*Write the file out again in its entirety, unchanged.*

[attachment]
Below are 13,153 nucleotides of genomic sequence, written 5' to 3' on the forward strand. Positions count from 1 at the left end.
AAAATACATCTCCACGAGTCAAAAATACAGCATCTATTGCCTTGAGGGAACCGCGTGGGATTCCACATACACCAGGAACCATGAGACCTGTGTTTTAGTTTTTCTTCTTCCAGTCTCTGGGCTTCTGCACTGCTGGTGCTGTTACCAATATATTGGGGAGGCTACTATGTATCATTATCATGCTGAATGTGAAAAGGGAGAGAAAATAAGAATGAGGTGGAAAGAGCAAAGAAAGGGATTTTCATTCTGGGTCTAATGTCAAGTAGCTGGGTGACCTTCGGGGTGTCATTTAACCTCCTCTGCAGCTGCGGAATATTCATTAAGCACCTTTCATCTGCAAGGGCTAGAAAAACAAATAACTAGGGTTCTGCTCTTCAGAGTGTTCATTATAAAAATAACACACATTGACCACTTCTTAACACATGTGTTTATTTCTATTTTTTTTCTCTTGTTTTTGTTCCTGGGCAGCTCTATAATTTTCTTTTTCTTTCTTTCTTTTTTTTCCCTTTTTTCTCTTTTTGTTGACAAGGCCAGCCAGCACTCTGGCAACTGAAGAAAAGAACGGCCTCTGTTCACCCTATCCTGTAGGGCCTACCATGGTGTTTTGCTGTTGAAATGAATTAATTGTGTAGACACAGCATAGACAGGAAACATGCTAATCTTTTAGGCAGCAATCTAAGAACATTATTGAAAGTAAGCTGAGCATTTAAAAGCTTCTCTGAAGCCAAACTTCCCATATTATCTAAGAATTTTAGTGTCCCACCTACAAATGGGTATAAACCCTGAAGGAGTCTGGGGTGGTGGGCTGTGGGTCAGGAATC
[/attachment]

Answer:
Below are 13,153 nucleotides of genomic sequence, written 5' to 3' on the forward strand. Positions count from 1 at the left end.
AAAATACATCTCCACGAGTCAAAAATACAGCATCTATTGCCTTGAGGGAACCGCGTGGGATTCCACATACACCAGGAACCATGAGACCTGTGTTTTAGTTTTTCTTCTTCCAGTCTCTGGGCTTCTGCACTGCTGGTGCTGTTACCAATATATTGGGGAGGCTACTATGTATCATTATCATGCTGAATGTGAAAAGGGAGAGAAAATAAGAATGAGGTGGAAAGAGCAAAGAAAGGGATTTTCATTCTGGGTCTAATGTCAAGTAGCTGGGTGACCTTCGGGGTGTCATTTAACCTCCTCTGCAGCTGCGGAATATTCATTAAGCACCTTTCATCTGCAAGGGCTAGAAAAACAAATAACTAGGGTTCTGCTCTTCAGAGTGTTCATTATAAAAATAACACACATTGACCACTTCTTAACACATGTGTTTATTTCTATTTTTTTTCTCTTGTTTTTGTTCCTGGGCAGCTCTATAATTTTCTTTTTCTTTCTTTCTTTTTTTTCCCTTTTTTCTCTTTTTGTTGACAAGGCCAGCCAGCACTCTGGCAACTGAAGAAAAGAACGGCCTCTGTTCACCCTATCCTGTAGGGCCTACCATGGTGTTTTGCTGTTGAAATGAATTAATTGTGTAGACACAGCATAGACAGGAAACATGCTAATCTTTTAGGCAGCAATCTAAGAACATTATTGAAAGTAAGCTGAGCATTTAAAAGCTTCTCTGAAGCCAAACTTCCCATATTATCTAAGAATTTTAGTGTCCCACCTACAAATGGGTATAAACCCTGAAGGAGTCTGGGGTGGTGGGCTGTGGGTCAGGAATC